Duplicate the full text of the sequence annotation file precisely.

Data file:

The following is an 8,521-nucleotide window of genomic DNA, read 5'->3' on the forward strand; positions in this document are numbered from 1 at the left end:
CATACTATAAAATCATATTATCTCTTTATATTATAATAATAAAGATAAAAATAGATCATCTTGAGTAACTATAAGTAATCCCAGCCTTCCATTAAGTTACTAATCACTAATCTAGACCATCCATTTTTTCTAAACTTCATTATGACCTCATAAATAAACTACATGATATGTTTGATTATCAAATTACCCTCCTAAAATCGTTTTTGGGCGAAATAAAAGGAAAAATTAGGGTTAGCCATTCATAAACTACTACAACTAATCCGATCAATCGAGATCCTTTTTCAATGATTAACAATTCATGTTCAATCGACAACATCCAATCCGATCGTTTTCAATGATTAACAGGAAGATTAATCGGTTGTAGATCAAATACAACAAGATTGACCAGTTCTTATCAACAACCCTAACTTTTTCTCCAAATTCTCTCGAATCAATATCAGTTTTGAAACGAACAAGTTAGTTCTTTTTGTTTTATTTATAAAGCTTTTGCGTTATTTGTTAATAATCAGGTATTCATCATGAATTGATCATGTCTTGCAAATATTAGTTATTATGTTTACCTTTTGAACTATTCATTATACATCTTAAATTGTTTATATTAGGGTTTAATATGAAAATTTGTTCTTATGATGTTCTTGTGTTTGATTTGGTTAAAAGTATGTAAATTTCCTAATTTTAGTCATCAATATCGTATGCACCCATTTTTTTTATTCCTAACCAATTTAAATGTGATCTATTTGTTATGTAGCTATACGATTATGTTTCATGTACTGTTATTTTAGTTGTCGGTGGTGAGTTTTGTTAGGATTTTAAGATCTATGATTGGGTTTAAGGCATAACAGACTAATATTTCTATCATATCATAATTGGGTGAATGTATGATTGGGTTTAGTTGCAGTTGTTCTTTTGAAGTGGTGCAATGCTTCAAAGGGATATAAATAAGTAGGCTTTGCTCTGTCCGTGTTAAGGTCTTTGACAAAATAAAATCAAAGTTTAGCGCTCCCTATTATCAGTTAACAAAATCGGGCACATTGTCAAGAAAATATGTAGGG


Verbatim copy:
The following is an 8,521-nucleotide window of genomic DNA, read 5'->3' on the forward strand; positions in this document are numbered from 1 at the left end:
CATACTATAAAATCATATTATCTCTTTATATTATAATAATAAAGATAAAAATAGATCATCTTGAGTAACTATAAGTAATCCCAGCCTTCCATTAAGTTACTAATCACTAATCTAGACCATCCATTTTTTCTAAACTTCATTATGACCTCATAAATAAACTACATGATATGTTTGATTATCAAATTACCCTCCTAAAATCGTTTTTGGGCGAAATAAAAGGAAAAATTAGGGTTAGCCATTCATAAACTACTACAACTAATCCGATCAATCGAGATCCTTTTTCAATGATTAACAATTCATGTTCAATCGACAACATCCAATCCGATCGTTTTCAATGATTAACAGGAAGATTAATCGGTTGTAGATCAAATACAACAAGATTGACCAGTTCTTATCAACAACCCTAACTTTTTCTCCAAATTCTCTCGAATCAATATCAGTTTTGAAACGAACAAGTTAGTTCTTTTTGTTTTATTTATAAAGCTTTTGCGTTATTTGTTAATAATCAGGTATTCATCATGAATTGATCATGTCTTGCAAATATTAGTTATTATGTTTACCTTTTGAACTATTCATTATACATCTTAAATTGTTTATATTAGGGTTTAATATGAAAATTTGTTCTTATGATGTTCTTGTGTTTGATTTGGTTAAAAGTATGTAAATTTCCTAATTTTAGTCATCAATATCGTATGCACCCATTTTTTTTATTCCTAACCAATTTAAATGTGATCTATTTGTTATGTAGCTATACGATTATGTTTCATGTACTGTTATTTTAGTTGTCGGTGGTGAGTTTTGTTAGGATTTTAAGATCTATGATTGGGTTTAAGGCATAACAGACTAATATTTCTATCATATCATAATTGGGTGAATGTATGATTGGGTTTAGTTGCAGTTGTTCTTTTGAAGTGGTGCAATGCTTCAAAGGGATATAAATAAGTAGGCTTTGCTCTGTCCGTGTTAAGGTCTTTGACAAAATAAAATCAAAGTTTAGCGCTCCCTATTATCAGTTAACAAAATCGGGCACATTGTCAAGAAAATATGTAGGG